And then there is the issue of North Korea’s nuclear test site. North Korea tests its nuclear weapons in tunnels beneath very large mountains. When my research institute used topography data collected from space to build a 3-D model of the site, we realized that the mountains are so tall that they may be hiding how big the nuclear explosions are. Some of the “disappointments” may not have been disappointments at all, and the successes were bigger than we realized. I think the best interpretation of the available evidence is that North Korea accepted some technical risk early in its program to move more quickly toward missile-deliverable nuclear weapons. 
The fact that North Korea’s nuclear weapons used less fissile material than we expected helps explain the second judgment that North Korea has more bombs than is usually reported. The defector claimed that North Korea’s first nuclear weapon contained only 4 kilograms of the limited supply of plutonium North Korea made, and continues to make, at its reactor at Yongbyon. (For a long while, experts claimed the reactor was not operating when thermal images plainly showed that it was.) The North Koreans themselves claimed the first test used only 2 kilograms of plutonium. Those claims struck many people, including me, as implausible at first. But they were only implausible in the sense that such a device would probably fail when tested — and the first North Korean test did fail. The problem is North Korea kept trying, and its later tests succeeded. 
We also must take seriously that North Korea has perhaps stretched its supply of plutonium by integrating some high-enriched uranium into each bomb and developing all-uranium designs. North Korea has an unknown capacity to make highly enriched uranium. We’ve long noticed that the single facility that North Korea has shown off to outsiders seems smaller than North Korea’s newly renovated capacity to mine and mill uranium; we naturally wondered where all that extra uranium is going. (My research institute thinks it might be fun to estimate how much uranium North Korea enriches based on how much it mills, if you know anyone with grant money burning a hole in her pocket.) 
Unless the intelligence community knows exactly where North Korea is enriching uranium and how big each facility is, we’re just guessing how many nuclear weapons the country may have. But 60 nuclear weapons doesn’t sound absurdly high.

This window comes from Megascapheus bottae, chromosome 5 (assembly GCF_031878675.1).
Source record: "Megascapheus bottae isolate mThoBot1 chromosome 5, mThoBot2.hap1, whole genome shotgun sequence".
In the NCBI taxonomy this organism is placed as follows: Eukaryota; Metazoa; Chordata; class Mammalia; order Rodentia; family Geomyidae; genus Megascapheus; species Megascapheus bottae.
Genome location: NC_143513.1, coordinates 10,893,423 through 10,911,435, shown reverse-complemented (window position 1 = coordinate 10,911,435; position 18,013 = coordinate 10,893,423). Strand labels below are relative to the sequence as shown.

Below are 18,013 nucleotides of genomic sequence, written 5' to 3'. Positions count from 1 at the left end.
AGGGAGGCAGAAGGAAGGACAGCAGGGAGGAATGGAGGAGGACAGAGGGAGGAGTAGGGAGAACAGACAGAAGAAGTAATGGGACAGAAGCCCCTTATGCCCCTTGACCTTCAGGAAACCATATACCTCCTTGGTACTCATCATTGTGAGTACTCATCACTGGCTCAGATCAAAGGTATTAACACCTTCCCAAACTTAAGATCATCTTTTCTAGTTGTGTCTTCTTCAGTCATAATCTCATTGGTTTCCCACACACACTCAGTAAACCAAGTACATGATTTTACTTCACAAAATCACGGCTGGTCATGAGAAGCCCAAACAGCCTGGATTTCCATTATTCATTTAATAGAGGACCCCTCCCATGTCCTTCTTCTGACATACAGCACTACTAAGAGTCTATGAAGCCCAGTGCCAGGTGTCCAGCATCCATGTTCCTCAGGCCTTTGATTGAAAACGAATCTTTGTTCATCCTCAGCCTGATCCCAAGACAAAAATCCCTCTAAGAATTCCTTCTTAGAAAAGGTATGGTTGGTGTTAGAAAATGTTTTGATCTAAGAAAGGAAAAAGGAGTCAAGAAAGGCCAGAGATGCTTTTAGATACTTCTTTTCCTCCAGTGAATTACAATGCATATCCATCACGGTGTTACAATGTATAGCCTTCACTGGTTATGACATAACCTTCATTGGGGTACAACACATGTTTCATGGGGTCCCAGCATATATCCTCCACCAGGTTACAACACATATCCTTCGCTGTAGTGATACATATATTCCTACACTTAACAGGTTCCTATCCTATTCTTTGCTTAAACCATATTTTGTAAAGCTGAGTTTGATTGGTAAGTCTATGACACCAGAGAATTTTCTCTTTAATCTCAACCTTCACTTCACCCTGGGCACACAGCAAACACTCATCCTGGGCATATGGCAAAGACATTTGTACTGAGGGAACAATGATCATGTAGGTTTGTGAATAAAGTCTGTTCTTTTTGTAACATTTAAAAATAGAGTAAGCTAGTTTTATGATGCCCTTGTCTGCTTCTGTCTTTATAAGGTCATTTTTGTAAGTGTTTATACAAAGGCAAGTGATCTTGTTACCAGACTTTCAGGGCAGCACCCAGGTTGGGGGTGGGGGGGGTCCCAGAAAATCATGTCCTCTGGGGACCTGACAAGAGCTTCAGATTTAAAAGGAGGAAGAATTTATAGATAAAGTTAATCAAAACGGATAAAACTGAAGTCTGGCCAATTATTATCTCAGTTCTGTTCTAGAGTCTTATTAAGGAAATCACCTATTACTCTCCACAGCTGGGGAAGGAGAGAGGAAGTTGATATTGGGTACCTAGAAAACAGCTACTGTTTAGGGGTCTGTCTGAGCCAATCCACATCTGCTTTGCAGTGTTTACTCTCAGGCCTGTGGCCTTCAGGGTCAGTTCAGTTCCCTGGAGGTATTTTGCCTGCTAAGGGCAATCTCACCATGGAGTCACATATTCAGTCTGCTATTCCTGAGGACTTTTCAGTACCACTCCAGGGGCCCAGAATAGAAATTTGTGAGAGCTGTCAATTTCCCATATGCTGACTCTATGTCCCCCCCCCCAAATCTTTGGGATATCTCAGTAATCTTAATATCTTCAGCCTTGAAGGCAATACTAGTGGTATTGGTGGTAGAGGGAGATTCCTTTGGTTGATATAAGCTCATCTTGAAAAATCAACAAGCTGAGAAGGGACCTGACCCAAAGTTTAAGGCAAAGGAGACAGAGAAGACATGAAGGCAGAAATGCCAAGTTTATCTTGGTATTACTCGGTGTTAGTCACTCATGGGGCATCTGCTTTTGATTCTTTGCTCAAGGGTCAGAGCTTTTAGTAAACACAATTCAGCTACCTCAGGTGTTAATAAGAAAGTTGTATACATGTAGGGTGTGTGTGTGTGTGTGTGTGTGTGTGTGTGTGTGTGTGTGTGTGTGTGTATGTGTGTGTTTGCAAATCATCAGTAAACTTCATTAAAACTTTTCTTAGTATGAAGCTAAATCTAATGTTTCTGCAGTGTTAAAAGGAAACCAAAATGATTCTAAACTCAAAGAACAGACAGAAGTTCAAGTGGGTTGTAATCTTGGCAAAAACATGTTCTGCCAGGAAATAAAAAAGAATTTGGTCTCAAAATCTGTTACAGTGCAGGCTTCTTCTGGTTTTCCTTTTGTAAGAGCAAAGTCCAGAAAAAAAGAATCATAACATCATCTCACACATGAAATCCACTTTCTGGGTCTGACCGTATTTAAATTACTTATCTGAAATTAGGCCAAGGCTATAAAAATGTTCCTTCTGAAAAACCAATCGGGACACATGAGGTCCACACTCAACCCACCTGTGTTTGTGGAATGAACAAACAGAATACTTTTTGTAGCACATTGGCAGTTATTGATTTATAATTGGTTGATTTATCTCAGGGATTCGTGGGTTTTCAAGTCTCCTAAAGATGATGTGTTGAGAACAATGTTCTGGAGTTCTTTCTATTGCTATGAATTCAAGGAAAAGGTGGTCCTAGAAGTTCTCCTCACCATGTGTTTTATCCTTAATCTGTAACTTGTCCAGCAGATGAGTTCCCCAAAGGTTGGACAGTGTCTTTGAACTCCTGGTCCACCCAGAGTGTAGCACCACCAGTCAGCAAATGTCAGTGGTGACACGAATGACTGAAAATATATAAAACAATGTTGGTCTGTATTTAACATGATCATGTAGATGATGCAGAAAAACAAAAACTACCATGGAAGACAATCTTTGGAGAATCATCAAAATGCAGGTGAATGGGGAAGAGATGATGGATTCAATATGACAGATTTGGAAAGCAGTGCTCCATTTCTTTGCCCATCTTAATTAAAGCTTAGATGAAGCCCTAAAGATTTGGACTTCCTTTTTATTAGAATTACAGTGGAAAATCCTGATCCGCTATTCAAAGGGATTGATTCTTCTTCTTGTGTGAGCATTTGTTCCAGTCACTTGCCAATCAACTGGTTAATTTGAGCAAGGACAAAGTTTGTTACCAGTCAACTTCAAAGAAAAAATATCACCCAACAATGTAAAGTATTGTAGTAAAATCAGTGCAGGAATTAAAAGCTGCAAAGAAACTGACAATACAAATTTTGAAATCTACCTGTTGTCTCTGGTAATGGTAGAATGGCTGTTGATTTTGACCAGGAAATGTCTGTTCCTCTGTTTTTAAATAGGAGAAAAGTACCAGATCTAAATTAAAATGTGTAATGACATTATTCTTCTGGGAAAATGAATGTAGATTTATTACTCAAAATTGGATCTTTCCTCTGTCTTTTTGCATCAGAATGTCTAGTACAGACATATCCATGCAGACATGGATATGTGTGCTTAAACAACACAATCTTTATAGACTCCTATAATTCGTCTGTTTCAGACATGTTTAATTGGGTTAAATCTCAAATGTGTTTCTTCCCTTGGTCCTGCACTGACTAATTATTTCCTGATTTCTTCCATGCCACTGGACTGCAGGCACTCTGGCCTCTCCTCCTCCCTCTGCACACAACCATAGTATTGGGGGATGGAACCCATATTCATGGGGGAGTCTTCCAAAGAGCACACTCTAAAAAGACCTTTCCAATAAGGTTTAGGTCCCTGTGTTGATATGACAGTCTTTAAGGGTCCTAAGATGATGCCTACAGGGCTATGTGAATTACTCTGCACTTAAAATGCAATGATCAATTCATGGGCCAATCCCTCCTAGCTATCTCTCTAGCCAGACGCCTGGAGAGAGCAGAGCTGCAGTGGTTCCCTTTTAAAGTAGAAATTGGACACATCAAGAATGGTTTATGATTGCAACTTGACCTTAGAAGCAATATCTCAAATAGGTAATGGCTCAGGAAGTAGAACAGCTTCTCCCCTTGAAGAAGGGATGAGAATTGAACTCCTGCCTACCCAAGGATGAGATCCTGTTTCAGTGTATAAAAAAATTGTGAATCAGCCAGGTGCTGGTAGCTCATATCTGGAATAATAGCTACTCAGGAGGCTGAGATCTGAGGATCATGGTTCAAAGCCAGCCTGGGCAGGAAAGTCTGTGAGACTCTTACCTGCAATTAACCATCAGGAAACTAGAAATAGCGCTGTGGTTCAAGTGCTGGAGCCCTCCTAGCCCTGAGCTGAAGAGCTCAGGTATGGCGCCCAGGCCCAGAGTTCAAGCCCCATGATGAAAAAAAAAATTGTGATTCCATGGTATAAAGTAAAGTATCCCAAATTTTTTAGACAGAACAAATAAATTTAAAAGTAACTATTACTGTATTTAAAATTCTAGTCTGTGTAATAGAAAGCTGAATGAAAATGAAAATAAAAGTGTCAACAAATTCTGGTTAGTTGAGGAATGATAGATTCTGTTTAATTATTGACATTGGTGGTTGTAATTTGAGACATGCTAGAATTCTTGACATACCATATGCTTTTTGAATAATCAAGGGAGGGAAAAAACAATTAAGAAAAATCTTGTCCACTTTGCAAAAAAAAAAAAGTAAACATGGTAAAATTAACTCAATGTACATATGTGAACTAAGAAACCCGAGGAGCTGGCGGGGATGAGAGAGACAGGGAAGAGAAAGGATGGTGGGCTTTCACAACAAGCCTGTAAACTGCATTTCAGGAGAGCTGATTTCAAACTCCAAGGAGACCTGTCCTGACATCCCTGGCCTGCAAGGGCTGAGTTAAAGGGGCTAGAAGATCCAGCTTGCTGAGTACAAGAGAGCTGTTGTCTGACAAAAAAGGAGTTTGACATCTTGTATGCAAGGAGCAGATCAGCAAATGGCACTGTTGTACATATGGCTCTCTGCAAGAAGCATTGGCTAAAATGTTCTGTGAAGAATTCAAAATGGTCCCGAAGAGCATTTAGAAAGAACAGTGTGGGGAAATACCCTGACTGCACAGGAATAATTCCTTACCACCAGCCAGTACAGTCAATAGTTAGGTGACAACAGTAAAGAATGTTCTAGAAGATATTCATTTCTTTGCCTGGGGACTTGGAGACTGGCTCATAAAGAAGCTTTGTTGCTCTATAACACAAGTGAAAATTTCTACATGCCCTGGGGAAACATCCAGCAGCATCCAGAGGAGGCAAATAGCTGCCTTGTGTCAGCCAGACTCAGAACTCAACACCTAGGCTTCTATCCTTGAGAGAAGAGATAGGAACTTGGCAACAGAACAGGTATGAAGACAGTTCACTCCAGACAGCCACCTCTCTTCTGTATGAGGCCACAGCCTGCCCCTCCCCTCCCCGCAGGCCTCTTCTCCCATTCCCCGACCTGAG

The thing is, we knew all this already. Sure, sure it isn’t the same when I say it. I mean, I am just some rando living out in California. But now that someone with a tie and real job in Washington has said it, it is news. 
The big question is where to go from here. Some of my colleagues still think the United States might persuade North Korea to abandon, or at least freeze, its nuclear and missile programs. I am not so sure. I suspect we might have to settle for trying to reduce tensions so that we live long enough to figure this problem out. But there is only one way to figure out who is right: Talk to the North Koreans.

We don't really have much of a choice right now, do we?

Of course, we don't have much of a State Department or President right now either.  Hell, we don't even have an ambassador to South Korea.

I assume China, South Korea, and Japan will need to step up and handle this mess.  America doesn't even have the people to do so right now.  Our diplomacy is nearly worthless and the rest of the world will press on in spite of our apparently uselessness in situations like these.

Take your pick as to whom the Leader of the Free World title belongs to these days.  North Korea has just proven it's no longer the United States in that chair.

Fast-Growing Fascism

It's totally strange how the response to the nation's first black Democratic president was the Republican party going full-on authoritarian with white nationalism at its core and seeking to completely undo Obama's entire memory, let alone his presidential legacy.  No surprise then that years of "Democrat voter fraud!" screaming now has a majority of Republicans backing the end of federal elections should Dear Leader Trump declare so.